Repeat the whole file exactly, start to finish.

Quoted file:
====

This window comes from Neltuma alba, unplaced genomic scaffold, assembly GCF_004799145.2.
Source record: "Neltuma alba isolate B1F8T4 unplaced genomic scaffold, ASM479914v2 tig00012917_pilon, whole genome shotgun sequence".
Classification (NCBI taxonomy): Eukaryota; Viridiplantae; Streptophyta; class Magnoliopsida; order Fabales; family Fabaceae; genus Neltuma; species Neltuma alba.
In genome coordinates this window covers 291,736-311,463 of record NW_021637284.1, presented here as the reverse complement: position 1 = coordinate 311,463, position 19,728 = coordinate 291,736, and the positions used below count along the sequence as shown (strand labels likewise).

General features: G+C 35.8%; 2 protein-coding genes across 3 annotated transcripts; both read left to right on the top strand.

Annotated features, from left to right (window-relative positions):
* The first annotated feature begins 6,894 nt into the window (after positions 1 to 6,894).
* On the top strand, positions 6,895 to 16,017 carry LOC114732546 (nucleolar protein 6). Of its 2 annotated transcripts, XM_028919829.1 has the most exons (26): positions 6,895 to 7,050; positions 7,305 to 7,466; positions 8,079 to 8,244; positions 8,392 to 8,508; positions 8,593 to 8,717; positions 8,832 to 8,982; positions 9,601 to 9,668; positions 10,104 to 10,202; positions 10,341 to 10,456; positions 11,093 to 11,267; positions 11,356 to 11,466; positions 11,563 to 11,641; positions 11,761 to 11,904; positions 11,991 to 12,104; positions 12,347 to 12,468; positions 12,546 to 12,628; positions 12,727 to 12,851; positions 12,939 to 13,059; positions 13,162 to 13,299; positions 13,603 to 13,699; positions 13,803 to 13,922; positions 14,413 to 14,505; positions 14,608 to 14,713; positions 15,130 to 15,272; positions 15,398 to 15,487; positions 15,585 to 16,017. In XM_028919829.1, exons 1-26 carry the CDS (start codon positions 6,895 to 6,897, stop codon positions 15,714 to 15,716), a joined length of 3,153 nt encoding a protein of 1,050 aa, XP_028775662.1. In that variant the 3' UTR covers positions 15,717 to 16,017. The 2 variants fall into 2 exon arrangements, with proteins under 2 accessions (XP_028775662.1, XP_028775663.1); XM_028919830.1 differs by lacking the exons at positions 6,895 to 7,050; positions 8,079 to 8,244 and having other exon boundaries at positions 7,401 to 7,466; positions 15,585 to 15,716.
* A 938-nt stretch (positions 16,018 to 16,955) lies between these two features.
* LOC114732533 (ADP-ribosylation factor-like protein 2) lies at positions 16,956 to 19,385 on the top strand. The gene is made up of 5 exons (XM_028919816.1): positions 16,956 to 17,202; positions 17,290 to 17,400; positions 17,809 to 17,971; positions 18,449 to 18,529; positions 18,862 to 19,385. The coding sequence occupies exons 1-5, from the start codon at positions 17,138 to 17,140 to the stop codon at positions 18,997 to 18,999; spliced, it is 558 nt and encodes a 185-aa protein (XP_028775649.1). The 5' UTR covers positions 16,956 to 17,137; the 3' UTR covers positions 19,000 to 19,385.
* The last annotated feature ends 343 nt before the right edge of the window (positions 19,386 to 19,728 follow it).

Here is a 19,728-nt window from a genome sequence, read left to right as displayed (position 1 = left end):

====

This window comes from Neltuma alba, unplaced genomic scaffold, assembly GCF_004799145.2.
Source record: "Neltuma alba isolate B1F8T4 unplaced genomic scaffold, ASM479914v2 tig00012917_pilon, whole genome shotgun sequence".
Classification (NCBI taxonomy): Eukaryota; Viridiplantae; Streptophyta; class Magnoliopsida; order Fabales; family Fabaceae; genus Neltuma; species Neltuma alba.
In genome coordinates this window covers 291,736-311,463 of record NW_021637284.1, presented here as the reverse complement: position 1 = coordinate 311,463, position 19,728 = coordinate 291,736, and the positions used below count along the sequence as shown (strand labels likewise).

General features: G+C 35.8%; 2 protein-coding genes across 3 annotated transcripts; both read left to right on the top strand.

Annotated features, from left to right (window-relative positions):
* The first annotated feature begins 6,894 nt into the window (after positions 1 to 6,894).
* On the top strand, positions 6,895 to 16,017 carry LOC114732546 (nucleolar protein 6). Of its 2 annotated transcripts, XM_028919829.1 has the most exons (26): positions 6,895 to 7,050; positions 7,305 to 7,466; positions 8,079 to 8,244; positions 8,392 to 8,508; positions 8,593 to 8,717; positions 8,832 to 8,982; positions 9,601 to 9,668; positions 10,104 to 10,202; positions 10,341 to 10,456; positions 11,093 to 11,267; positions 11,356 to 11,466; positions 11,563 to 11,641; positions 11,761 to 11,904; positions 11,991 to 12,104; positions 12,347 to 12,468; positions 12,546 to 12,628; positions 12,727 to 12,851; positions 12,939 to 13,059; positions 13,162 to 13,299; positions 13,603 to 13,699; positions 13,803 to 13,922; positions 14,413 to 14,505; positions 14,608 to 14,713; positions 15,130 to 15,272; positions 15,398 to 15,487; positions 15,585 to 16,017. In XM_028919829.1, exons 1-26 carry the CDS (start codon positions 6,895 to 6,897, stop codon positions 15,714 to 15,716), a joined length of 3,153 nt encoding a protein of 1,050 aa, XP_028775662.1. In that variant the 3' UTR covers positions 15,717 to 16,017. The 2 variants fall into 2 exon arrangements, with proteins under 2 accessions (XP_028775662.1, XP_028775663.1); XM_028919830.1 differs by lacking the exons at positions 6,895 to 7,050; positions 8,079 to 8,244 and having other exon boundaries at positions 7,401 to 7,466; positions 15,585 to 15,716.
* A 938-nt stretch (positions 16,018 to 16,955) lies between these two features.
* LOC114732533 (ADP-ribosylation factor-like protein 2) lies at positions 16,956 to 19,385 on the top strand. The gene is made up of 5 exons (XM_028919816.1): positions 16,956 to 17,202; positions 17,290 to 17,400; positions 17,809 to 17,971; positions 18,449 to 18,529; positions 18,862 to 19,385. The coding sequence occupies exons 1-5, from the start codon at positions 17,138 to 17,140 to the stop codon at positions 18,997 to 18,999; spliced, it is 558 nt and encodes a 185-aa protein (XP_028775649.1). The 5' UTR covers positions 16,956 to 17,137; the 3' UTR covers positions 19,000 to 19,385.
* The last annotated feature ends 343 nt before the right edge of the window (positions 19,386 to 19,728 follow it).

Here is a 19,728-nt window from a genome sequence, read left to right as displayed (position 1 = left end):